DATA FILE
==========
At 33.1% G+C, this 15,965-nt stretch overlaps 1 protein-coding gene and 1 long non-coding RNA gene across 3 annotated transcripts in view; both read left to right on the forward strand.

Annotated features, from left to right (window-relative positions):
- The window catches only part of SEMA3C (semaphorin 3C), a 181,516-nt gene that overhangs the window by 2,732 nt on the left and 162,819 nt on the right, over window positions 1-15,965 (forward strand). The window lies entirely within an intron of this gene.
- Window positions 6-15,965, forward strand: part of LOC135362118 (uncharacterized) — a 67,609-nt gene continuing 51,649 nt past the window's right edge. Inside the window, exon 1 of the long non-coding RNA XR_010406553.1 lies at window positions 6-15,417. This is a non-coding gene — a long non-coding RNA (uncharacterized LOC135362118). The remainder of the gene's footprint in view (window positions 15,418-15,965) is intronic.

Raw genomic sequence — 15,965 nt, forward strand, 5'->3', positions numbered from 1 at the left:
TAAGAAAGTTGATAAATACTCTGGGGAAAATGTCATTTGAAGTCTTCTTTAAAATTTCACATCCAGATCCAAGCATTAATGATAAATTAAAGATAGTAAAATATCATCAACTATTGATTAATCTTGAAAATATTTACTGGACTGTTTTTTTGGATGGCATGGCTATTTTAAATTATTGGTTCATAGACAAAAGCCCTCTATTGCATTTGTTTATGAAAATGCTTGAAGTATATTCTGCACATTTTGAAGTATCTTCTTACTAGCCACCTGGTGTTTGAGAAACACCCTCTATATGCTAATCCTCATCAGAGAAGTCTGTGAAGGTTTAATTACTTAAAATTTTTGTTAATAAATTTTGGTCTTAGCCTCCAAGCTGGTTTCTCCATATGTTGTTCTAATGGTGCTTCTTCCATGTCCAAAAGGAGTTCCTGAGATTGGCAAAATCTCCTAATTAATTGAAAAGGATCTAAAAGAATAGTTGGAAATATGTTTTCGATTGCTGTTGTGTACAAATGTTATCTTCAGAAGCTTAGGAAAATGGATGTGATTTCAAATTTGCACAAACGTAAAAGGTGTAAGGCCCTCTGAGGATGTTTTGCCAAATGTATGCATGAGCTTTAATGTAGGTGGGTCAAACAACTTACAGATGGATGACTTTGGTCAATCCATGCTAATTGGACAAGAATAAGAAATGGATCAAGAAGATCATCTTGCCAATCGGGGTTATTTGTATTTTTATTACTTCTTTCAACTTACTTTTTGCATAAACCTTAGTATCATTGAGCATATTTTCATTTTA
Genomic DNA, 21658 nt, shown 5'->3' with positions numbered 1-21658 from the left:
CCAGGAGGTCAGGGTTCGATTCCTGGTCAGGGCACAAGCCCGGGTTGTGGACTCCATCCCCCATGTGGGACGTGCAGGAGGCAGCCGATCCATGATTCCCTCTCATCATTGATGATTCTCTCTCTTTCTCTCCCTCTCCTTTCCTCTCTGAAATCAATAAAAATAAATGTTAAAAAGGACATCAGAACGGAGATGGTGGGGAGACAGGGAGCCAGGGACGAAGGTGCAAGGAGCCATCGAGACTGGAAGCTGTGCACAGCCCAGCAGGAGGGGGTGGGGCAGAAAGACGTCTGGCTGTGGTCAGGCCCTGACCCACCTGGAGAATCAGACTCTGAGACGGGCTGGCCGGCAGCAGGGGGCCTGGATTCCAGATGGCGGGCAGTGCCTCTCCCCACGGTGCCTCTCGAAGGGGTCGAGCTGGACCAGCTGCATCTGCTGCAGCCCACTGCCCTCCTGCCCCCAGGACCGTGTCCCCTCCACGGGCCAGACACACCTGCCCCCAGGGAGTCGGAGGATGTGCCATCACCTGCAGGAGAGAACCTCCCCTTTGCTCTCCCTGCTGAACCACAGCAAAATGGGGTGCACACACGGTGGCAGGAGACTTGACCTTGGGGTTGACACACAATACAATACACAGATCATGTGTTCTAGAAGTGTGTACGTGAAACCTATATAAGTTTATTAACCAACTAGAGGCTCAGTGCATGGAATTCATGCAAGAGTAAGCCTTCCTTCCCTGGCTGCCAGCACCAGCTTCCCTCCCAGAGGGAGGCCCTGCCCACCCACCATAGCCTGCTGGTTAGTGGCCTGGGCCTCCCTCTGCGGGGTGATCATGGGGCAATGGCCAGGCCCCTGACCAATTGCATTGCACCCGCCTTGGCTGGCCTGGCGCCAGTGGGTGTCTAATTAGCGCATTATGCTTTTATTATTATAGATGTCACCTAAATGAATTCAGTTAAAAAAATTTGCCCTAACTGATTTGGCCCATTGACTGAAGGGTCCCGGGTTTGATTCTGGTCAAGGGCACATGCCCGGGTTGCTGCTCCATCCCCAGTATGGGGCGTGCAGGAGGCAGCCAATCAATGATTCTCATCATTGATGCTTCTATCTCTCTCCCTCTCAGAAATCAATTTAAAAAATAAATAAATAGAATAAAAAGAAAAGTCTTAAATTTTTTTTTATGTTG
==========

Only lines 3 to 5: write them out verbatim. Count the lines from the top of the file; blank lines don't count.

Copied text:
- The window catches only part of SEMA3C (semaphorin 3C), a 181,516-nt gene that overhangs the window by 2,732 nt on the left and 162,819 nt on the right, over window positions 1-15,965 (forward strand). The window lies entirely within an intron of this gene.
- Window positions 6-15,965, forward strand: part of LOC135362118 (uncharacterized) — a 67,609-nt gene continuing 51,649 nt past the window's right edge. Inside the window, exon 1 of the long non-coding RNA XR_010406553.1 lies at window positions 6-15,417. This is a non-coding gene — a long non-coding RNA (uncharacterized LOC135362118). The remainder of the gene's footprint in view (window positions 15,418-15,965) is intronic.

Raw genomic sequence — 15,965 nt, forward strand, 5'->3', positions numbered from 1 at the left: